It’s not cricket that is my editor’s forte; it’s football. So it’s mainly the beautiful game we’d discuss if, instead of walking by himself on evenings, he decided to walk on mornings with Bobby and me. But today he called about the game of glorious uncertainties.
“I just sent you an email with Jermaine Blackwood’s Test stats,” he said. “You should study it carefully.”
Now, there is no more tired cricketing cliché than the one about ‘glorious uncertainties’. But true as the cliché’s core message may be, there are some things both so glorious and so uncertain as to be quite inconceivable. Among them is—was!—a Blackwood Test century with not only not one six but with just one boundary that went over the infield.
Really? What next? Veerasammy Permaul bowling Joe Root with a ball-of-the-century-like turner from outside the in-form right-hander’s leg stump? Rahkeem Cornwall, recalled to the Test XI, making a 250-ball 100?
Look, I am not conceding the point but I’m ready to give serious consideration to the possibility. The position of batting coach is not a sinecure? The West Indies batting coach should not be a West Indian? The cricketing people at CWI knew what they were doing?
I have long held the view that Blackwood is to a Test cricketer what Jack Warner is to a philanthropist. Every time I saw the Jamaican batsman in West Indies whites, my mind’s eye saw the same image. It’s the former Fifa vice-president walking through the airport in Haiti with a case of water on his shoulder.
But no more. Friday changed that. One swallow does not make a summer, you say? Yeah, I know. But Covid has clearly kept you inside and unable to contemplate the beauty of the West Indian cricketing firmament for some time. This is emphatically not the first swallow that has graced this very long, hard West Indian summer.
Before yesterday, in 2021 and 2022, Blackwood’s figures have been no more impressive than they were in the seven years or so before that. One half-century in 20 innings for a total of 484—no not outs!—at an average of 24.2.
But there were five single-digit scores in the first ten innings, only one in the second ten. And more than once in recent times, there’s been a hint that something is different, something has happened inside his head.
Oh, it’s no Nkrumah Bonner I-want-to bat-long transformation. But there was the suggestion that he was thinking I’m no longer going to give my hand away so easily.
Yesterday, no suggestion but a clear, unequivocal message.
Oh, the figures my Editor sent me leave no doubt: England are far and away his favourite opposition. In 18 Test innings against them before the start of this series, he averaged 48.6.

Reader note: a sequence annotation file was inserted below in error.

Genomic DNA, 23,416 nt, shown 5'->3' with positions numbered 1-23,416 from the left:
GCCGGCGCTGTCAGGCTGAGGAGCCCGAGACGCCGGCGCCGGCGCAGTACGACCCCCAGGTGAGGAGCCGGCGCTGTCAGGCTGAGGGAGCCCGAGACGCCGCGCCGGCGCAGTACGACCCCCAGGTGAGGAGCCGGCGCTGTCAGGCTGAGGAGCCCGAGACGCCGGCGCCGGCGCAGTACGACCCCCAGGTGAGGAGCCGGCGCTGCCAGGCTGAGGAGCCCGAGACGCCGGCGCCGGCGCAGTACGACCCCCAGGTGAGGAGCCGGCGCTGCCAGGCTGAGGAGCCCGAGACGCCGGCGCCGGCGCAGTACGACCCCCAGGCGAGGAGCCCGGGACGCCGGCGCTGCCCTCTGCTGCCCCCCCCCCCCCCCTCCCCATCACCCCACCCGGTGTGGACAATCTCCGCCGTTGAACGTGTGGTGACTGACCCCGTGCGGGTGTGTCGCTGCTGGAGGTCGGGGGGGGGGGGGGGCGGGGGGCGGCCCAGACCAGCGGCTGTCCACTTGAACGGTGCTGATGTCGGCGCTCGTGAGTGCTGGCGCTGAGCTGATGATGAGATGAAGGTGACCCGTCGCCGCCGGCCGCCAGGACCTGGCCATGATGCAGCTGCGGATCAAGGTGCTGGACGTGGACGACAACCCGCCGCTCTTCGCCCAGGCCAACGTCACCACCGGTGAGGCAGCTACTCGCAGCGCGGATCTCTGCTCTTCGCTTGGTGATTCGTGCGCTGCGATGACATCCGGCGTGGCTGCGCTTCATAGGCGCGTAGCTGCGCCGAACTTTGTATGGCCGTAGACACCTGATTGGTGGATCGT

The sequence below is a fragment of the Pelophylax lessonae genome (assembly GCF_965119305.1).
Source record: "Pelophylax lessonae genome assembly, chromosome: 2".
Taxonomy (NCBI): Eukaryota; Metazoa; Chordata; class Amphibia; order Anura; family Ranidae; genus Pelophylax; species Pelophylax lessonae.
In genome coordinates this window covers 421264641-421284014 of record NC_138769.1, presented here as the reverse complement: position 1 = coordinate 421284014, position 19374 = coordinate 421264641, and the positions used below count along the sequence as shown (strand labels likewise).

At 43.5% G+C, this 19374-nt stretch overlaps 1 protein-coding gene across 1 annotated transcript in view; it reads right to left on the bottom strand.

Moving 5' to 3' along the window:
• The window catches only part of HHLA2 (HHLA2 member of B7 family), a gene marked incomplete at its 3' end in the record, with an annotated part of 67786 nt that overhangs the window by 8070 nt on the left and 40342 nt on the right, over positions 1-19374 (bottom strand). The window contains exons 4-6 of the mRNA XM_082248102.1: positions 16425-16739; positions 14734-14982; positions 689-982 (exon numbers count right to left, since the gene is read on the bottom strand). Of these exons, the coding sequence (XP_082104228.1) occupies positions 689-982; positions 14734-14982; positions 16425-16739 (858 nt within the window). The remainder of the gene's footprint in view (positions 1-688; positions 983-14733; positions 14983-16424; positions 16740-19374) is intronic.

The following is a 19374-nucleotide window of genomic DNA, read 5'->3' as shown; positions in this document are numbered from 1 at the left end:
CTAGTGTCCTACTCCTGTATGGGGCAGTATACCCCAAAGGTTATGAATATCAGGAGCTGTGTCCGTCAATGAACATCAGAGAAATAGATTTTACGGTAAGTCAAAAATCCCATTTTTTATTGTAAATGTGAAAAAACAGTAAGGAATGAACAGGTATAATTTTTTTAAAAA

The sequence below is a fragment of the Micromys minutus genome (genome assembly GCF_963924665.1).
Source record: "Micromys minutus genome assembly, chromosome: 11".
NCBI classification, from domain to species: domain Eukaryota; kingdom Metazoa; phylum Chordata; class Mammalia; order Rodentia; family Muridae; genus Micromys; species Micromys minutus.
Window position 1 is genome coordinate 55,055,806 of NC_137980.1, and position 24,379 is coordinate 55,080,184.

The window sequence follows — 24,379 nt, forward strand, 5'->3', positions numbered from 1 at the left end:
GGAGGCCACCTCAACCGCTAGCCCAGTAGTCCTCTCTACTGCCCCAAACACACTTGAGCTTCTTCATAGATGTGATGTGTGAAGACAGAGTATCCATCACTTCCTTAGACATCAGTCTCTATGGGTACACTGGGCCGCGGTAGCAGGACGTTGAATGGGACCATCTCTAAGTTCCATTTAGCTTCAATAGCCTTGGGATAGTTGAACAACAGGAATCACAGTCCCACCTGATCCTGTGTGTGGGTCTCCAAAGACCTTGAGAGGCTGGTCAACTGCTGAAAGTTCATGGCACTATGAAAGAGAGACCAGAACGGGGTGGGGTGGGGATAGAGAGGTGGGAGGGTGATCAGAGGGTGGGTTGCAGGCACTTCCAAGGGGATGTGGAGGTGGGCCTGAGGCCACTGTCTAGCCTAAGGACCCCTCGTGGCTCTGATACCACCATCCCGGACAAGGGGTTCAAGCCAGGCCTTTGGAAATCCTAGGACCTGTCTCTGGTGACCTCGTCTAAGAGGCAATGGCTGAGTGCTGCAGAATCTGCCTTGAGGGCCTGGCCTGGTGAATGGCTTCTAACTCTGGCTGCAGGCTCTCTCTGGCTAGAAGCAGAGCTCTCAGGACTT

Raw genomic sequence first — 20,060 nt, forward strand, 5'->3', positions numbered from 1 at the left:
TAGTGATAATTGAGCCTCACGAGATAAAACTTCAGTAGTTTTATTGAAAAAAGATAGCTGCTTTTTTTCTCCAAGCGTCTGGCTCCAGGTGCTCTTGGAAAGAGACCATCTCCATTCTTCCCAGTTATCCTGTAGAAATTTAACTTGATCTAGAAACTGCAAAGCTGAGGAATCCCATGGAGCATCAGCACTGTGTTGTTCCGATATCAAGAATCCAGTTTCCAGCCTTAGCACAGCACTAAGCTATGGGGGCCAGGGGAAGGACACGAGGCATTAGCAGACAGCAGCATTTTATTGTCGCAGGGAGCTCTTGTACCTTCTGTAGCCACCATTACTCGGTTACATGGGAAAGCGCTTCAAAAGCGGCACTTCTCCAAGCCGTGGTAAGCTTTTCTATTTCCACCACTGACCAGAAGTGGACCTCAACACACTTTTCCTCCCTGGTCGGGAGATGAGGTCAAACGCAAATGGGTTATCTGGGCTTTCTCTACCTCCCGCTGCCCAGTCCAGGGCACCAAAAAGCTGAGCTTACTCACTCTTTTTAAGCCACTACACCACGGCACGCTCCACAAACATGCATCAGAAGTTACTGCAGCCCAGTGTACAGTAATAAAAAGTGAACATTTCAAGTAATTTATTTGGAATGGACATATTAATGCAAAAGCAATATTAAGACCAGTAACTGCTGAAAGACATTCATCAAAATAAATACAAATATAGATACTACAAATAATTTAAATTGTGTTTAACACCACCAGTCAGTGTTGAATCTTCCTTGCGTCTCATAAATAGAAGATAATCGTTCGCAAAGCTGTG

Consider his averages against the others: Australia 13.66, Bangladesh 33, India 26.28, New Zealand 55.80, Pakistan 31.70, South Africa 23, Sri Lanka 22.83, Zimbabwe 3.00. Note that he’s only played two matches against Zimbabwe and three against New Zealand, against whom he got a century in December 2020.
Lead selector Desmond Haynes has said he wants no format specialists. But even before Haynes came on the scene, Roston Chase last year forced his way into the white ball set-up. And though he’s currently out of favour with the selectors, the likelihood is that he’ll soon be back.
He’ll once again be contending for a place in the middle order with or against Shamarh Brooks. And neither one is your typical West Indian dasher, full of flamboyance and flashy strokes.
Nor is Bonner. And he’s going nowhere in a hurry. And Blackwood—if the new Blackwood proves to be more than a flasher-in-the-pan—now has a genuine claim.
And, unaltered, the Kraigg Brathwaite beat goes on, the snail’s pace not bothering him one bit.
Both Blackwood and Bonner, notably, say they have been working with the batting coach.
Let me repeat that I am not conceding the point.
The white ball big sawatees clearly continue to believe that WI are a six-hitting team. And the batting coach, remember, works with all three formats.
But the longest journey begins with a single step. One swallow doesn’t a summer make. Do two? Three?
What is certain is that drop by drop you fill the bucket. And a different message seems to be getting through to a few people in the red ball set-up. Just a few. There does seem to be a very salutary change creeping into the West Indian approach.
And batting coach Monty Desai may be responsible.
If he is, I owe him an apology. Maybe he is not the shithong I thought he was.
Maybe he is not the shithong I think he is.
There! I’ve said it.
Maybe that’s not what my Editor wanted me to say but I’ve said it anyway.
If he doesn’t like it, he can always not publish.
But you’re reading this, aren’t you?
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